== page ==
They say good things take time. Tell that to the inventor of the first compact fluorescent lamp (CFL), Ed Hammer, who developed his idea in 1975 while working as a senior physicist at GE Lighting. It took the mass market decades to cop onto the environmental and cost-saving benefits of the low-energy bulbs. But after being heralded as the energy-efficient lighting of the future, CFLs have since been criticised for their mercury content. So what’s next? Another form of lighting that has also been on the backburner for decades.
Unlike CFLs, the title for original inventor of the LED appears to be hotly contested, though Oleg Vladimirovich Losev seems like a pretty good bet. The Russian scientist wrote 16 papers on LED technology between 1924 and 1930 and was granted a patent for his LED-based ‘Light Relay’ in 1929.
In spite of Losev’s efforts, constraints (namely price) have until recently seen LED lighting relegated to the shadows. But with energy efficiency climbing higher on the agenda of households and businesses, and with white LED lamps carrying the capacity to operate for an extremely impressive 100,000 hours and losing only 20 percent heat—compared with 80 percent lost by incandescent light bulbs—the benefits really start to shine through.
While CFLs and incandescent lightbulbs have succeeded in the basic function of producing light, LED provides another benefit that is of particular appeal in the architectural space. When red, green and blue LEDs are combined into one LED device, like a light fixture, millions of colours can be produced. Globally, LED lighting has been used to light a number of architectural icons, from the LG Twin Towers in China to the Cishan Bridge in Taiwan.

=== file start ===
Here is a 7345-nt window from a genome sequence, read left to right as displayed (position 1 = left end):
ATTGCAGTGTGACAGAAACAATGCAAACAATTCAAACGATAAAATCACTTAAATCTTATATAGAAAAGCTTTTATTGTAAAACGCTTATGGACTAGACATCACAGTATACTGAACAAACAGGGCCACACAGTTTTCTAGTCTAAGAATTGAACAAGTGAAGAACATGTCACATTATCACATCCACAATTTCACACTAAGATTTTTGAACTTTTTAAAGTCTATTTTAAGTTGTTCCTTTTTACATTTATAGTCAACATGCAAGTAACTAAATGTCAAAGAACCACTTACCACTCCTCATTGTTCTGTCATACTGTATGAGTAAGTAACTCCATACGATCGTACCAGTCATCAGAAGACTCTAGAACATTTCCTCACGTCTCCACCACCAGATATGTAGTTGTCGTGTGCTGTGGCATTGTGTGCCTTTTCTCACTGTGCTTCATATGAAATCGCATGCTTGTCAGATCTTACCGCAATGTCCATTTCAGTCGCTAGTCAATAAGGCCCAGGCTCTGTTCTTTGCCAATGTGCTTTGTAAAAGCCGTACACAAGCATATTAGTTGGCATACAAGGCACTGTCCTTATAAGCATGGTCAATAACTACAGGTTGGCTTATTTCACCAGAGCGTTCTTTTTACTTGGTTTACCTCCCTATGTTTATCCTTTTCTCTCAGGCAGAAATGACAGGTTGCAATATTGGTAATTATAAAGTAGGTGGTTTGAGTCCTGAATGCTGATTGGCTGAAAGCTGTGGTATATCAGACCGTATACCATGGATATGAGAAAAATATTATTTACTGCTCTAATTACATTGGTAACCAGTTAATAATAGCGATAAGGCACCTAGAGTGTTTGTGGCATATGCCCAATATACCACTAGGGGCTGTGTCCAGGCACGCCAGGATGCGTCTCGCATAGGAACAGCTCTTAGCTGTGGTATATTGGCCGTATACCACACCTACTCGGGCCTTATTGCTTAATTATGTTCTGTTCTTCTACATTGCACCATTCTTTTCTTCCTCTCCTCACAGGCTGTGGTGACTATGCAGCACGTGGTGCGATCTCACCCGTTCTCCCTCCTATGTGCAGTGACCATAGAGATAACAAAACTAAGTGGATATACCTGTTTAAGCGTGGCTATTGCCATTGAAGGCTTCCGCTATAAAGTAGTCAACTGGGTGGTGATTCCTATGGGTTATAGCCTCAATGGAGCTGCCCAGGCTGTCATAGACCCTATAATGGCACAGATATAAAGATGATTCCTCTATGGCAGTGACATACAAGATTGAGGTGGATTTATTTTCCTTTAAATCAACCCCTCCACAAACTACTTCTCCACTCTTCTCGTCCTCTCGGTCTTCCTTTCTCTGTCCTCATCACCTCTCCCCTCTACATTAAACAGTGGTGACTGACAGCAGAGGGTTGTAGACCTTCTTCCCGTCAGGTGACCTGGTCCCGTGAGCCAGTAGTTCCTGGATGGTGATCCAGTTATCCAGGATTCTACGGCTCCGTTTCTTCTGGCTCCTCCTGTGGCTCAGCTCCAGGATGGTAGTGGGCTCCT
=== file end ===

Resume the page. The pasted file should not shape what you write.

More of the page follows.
If you have been fortunate enough to be in New York over the New Year, you might have seen the Times Square Ball drop. The famed ball (pictured) was actually converted from incandescent light to LED technology by Philips. The conversion resulted in energy savings of 20 percent. But to the naked eye, the most impressive part of the technology is its ability to precisely control the lighting of the ball, creating some stunning visual effects.
But you don’t have to travel that far to appreciate LED’s growing role in architecture. Locally, there are some notable buildings using coloured LED. As part of its 80th birthday celebrations, the Auckland War Memorial Museum used LED technology to light its neoclassical facade and columns. The technology allows the museum to change its look and feel with the touch of a button.
Also in Auckland, the Newmarket train station received the LED treatment to light its three-storey lantern-box structure at the front entrance. Featuring strands of 50 individual LED nodes that span the glazed panels, the lights have the potential to sit pretty for close to 17 years, based on eight hours’ use per day. And that is another big selling point for LED: the associated longevity of the lights means maintenance time and costs are greatly reduced.
In Christchurch, the International Airport Tower (below) used Philips LED technology to gain low-cost lighting while meeting its operational and safety requirements. While visually impressive, the lighting is also programmable to function only when the airport is operating at night and is estimated to provide 50,000 hours of lighting.
In 2011, the overall lighting market looks poised to be a lucrative one, according to Rick Hamburger, director of segment marketing at Philips. Hamburger estimates the 2011 market size for outdoor lighting is valued at NZ$1.7 billion. For shops and hospitality, it’s NZ$1.3 billion. Office lighting is worth $NZ1 billion, meanwhile the retrofit segment takes the lion’s share of the market, valued at $NZ2.5 billion for 2011. That’s a lot of market potential for LED to tap into.
Deirdre Robert visited the Philips Lighting Lumileds factory and the Philips Color Kinetics showroom in the US in January this year
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